So with that out of the way, we come to our #3 pick: Revitalizer (Generations 70/83).  This is an Item that allows you to add two Grass-Type Pokémon from your discard pile to your hand.  This isn’t a major effect, but then again it is a minor cost; an Item with no extra requirements to use it.  You trade that one card from hand (Revitalizer itself) for two cards from the discard pile, albeit restricted to not only a specific major card division (Pokémon) but also a specific Type (Grass).  To add a single Pokémon from the discard pile (any Type) also requires an Item (Buddy-Buddy Rescue) that also allows your opponent to do the same thing, so the price seems fair.  Now, why would this card be particularly good?  The answer lies in what Grass-Types are prominent; Ariados (XY: Ancient Origins 6/98), M Sceptile-EX, Sceptile-EX (XY: Ancient Origins 7/98, 84/98), Vespiquen (XY: Ancient Origins 10/98) and Vileplume (XY: Ancient Origins 3/98).  Not all of these have the same need for Revitalizer but now we get into the specifics. 

Ariados and Vileplume are Bench-sitters used for their Abilities… and while they can work together, more than one Ariados and more than one Vileplume on your Bench at a time are redundant, providing incentive to run lower counts of them.  Throw in how many times you’ll need to discard them because even with Forest of Giant Plants you can’t get their lower Stages in play before you have to use Ultra Ball or Professor Juniper/Professor Sycamore to chuck them, and we see why an Item that can get back the entire Ariados or two-thirds of the Vileplume line could be appealing (yeah, even when Vileplume locks down Items).  Vespiquen is a high-caliber glass cannon that does more damage based on the amount of Pokémon in your discard pile and (like most) tries to rip through its own deck as quickly as possible.  It is a somewhat common problem that you’ll be a Vespiquen shy of what you need to win (sometimes easily, sometimes at all); again this provides an Item that can get back the entire line, or two of whichever Stage you need.  For any and all Grass-Types that Evolve from other Grass-Types, if Forest of Giant Plants is involved you can even immediately get an Evolution line back into play!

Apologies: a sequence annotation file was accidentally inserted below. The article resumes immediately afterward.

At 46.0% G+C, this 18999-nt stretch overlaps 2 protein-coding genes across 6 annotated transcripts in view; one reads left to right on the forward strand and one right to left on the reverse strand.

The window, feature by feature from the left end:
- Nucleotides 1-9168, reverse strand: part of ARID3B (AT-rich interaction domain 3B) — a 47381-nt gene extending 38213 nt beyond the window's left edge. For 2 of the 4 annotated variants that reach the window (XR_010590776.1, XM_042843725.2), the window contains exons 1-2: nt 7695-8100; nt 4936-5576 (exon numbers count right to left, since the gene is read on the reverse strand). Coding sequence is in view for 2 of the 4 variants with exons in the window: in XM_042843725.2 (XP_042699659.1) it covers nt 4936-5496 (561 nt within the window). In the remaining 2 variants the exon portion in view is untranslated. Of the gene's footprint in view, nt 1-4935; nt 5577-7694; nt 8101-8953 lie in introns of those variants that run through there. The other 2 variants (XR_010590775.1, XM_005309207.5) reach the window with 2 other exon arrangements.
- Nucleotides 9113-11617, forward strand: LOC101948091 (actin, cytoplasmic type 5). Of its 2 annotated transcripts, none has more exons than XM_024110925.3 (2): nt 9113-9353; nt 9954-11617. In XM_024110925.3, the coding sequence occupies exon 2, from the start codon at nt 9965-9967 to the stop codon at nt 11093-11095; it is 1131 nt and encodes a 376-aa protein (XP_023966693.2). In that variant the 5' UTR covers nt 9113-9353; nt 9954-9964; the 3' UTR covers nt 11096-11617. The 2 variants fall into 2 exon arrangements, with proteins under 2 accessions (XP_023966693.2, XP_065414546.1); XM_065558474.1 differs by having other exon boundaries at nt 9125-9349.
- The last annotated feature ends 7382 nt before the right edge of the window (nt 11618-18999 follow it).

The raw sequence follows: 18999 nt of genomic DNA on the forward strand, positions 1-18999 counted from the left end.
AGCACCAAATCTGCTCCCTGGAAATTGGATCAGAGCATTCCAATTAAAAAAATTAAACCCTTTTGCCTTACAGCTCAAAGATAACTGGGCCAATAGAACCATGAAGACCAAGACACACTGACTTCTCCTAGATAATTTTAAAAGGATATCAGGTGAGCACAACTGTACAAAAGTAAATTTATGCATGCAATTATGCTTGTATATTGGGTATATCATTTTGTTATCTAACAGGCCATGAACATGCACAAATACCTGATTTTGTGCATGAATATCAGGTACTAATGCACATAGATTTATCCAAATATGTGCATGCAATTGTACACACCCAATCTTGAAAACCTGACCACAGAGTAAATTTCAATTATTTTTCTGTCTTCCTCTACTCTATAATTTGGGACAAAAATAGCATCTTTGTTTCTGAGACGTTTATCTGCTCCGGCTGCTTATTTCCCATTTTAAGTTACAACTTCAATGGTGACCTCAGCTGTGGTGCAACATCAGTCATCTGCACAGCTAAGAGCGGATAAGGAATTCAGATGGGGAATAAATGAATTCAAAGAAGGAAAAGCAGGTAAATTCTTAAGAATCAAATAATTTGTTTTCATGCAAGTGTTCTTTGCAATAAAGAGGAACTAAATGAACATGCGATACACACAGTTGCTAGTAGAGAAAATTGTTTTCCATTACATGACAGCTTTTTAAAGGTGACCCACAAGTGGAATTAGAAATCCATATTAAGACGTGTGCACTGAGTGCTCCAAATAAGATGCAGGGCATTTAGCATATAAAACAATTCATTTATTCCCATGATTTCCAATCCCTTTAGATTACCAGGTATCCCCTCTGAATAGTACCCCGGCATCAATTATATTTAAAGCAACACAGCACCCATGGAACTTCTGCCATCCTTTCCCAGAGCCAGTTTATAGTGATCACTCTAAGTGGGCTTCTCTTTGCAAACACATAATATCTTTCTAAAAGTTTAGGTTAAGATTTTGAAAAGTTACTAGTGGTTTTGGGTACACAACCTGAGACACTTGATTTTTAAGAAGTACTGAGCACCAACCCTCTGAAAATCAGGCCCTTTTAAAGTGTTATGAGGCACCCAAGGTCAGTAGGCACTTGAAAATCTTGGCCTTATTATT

I don’t want to build the card up too much; there are other options to reclaim discarded Pokémon, but this is an Item to add it to your hand.  Now if they had gotten their own equivalent to Archie’s Ace in the Hole or Maxie’s Hidden Ball Trick, perhaps it would be better… but I don’t know, and they didn’t.  We see some Vespiquen decks at least using Buddy-Buddy Rescue or Puzzle of Time to get back an extra attacker; the former might be what Revitalizer replaces, while the latter actually combos wish Revitalizer.  The big, impressive combo (that can still work as smaller, less impressive combos) is using Teammates to get two copies of Puzzle of Time, then play those to get a Double Colorless Energy and Revitalizer back from the discard pile.  At last use Revitalizer to get back the Vespiquen (that was probably the Pokémon just KOed).  If you had another Combee already in play or run Forest of Giant Plants, you’ll have an attacker for this turn and the start of one for the next turn. 

This is quite deck specific, unless Revitalizer ends up being the missing piece that makes Ariados a more common site in general, which is doubtful.  Still a solid addition to Standard and Expanded play.  If you are able to participate in some sort of Limited event with Generations product (the set doesn’t seem to be using the traditional release methods), then as long as you have even a few Grass-Types worth running, this is a great pull.  The thing is, you might not, so it really isn’t an automatic inclusion for your deck. 


Standard: 3.5/5 

Expanded: 3.35/5 

Limited: 3.75/5 

Summary: A nifty trick for Grass-Types, one that I suspect will become relevant to the competitive scene as at least on paper.  I have no first or second hand testing results, so try it for yourself if you can snag a copy.  This card takes third place because it tied with our second place pick.  Why?  Because this was my number one pick for the entire set but wasn’t on any other lists.  As this is just a Top 3, it meant one card that showed up on multiple lists took first place, and I had to break a tie between second and third, which Revitalizer lost.